In 1920, Eglantyne Jebb, founder of the Save the Children Fund, said, “It is the children who pay the highest price for our short sighted economic policy, our political blunders, our wars.” In reference to the latter of the three negative phenomena, the twentieth century was possibly the most belligerent in history, with three world-changing wars:1 the impact of these and other traumas upon the survivors is still a young field of study. For World War II alone, deaths are estimated at between 50 and 70 million.2 In England, where C. S. Lewis spent World War II and where The Chronicles of Narnia begin their adventures, over 60,000 civilians are thought to have died in air raids.What place can a children’s story possibly have in the narrative of trauma and survival? This essay argues that The Lion, the Witch and the Wardrobe3 responds to trauma and dislocation in England during World War II with the provision of an imaginative, liminal space in which problems can be safely confronted through those which are analogous to the real world, thereby providing a measure of articulation and subsequent healing for the victim of trauma and betrayal. Further, because this literature is unattached to a particular time and place, it remains available for all children who suffer possible trauma.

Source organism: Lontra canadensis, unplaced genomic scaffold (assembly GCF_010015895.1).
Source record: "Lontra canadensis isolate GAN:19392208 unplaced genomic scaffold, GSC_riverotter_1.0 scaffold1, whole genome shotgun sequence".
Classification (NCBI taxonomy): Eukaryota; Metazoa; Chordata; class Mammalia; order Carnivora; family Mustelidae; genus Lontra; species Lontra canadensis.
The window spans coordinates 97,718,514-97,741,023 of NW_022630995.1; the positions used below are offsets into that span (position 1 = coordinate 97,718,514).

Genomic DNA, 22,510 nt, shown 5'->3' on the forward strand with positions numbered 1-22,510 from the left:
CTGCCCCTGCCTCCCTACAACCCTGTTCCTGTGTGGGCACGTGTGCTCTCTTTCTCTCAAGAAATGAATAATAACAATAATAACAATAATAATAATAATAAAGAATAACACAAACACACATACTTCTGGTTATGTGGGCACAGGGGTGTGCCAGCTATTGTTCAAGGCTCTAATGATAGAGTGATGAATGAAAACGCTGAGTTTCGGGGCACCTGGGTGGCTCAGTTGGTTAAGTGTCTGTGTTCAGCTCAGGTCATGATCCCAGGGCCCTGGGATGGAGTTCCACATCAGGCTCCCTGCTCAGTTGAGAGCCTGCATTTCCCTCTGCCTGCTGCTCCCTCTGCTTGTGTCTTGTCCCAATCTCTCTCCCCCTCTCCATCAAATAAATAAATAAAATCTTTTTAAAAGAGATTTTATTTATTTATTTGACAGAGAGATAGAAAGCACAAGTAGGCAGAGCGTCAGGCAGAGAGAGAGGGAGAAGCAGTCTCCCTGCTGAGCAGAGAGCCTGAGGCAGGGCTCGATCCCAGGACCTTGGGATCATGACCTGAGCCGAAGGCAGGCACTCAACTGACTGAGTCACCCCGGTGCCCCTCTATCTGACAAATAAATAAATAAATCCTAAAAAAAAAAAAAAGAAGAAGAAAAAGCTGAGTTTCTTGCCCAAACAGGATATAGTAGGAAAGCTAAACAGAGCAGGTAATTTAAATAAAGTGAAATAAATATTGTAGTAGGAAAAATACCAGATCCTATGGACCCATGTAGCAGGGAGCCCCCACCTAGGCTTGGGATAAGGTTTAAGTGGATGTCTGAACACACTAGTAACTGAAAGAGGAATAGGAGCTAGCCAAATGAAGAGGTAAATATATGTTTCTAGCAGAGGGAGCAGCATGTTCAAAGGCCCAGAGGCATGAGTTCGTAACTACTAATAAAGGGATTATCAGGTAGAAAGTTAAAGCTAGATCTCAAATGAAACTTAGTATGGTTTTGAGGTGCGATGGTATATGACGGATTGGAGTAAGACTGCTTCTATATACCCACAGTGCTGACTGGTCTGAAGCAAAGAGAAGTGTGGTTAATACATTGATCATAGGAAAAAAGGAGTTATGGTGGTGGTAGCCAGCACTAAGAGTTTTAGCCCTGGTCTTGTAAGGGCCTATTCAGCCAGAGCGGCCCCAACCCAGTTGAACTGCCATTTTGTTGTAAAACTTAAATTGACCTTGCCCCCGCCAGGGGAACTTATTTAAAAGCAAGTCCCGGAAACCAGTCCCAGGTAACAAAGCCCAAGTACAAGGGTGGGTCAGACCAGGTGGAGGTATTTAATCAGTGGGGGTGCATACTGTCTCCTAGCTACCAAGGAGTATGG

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- War and the Liminal Space: Situating The Lion, the Witch and the Wardrobe in the Twentieth-Century Narrative of Trauma and Survival
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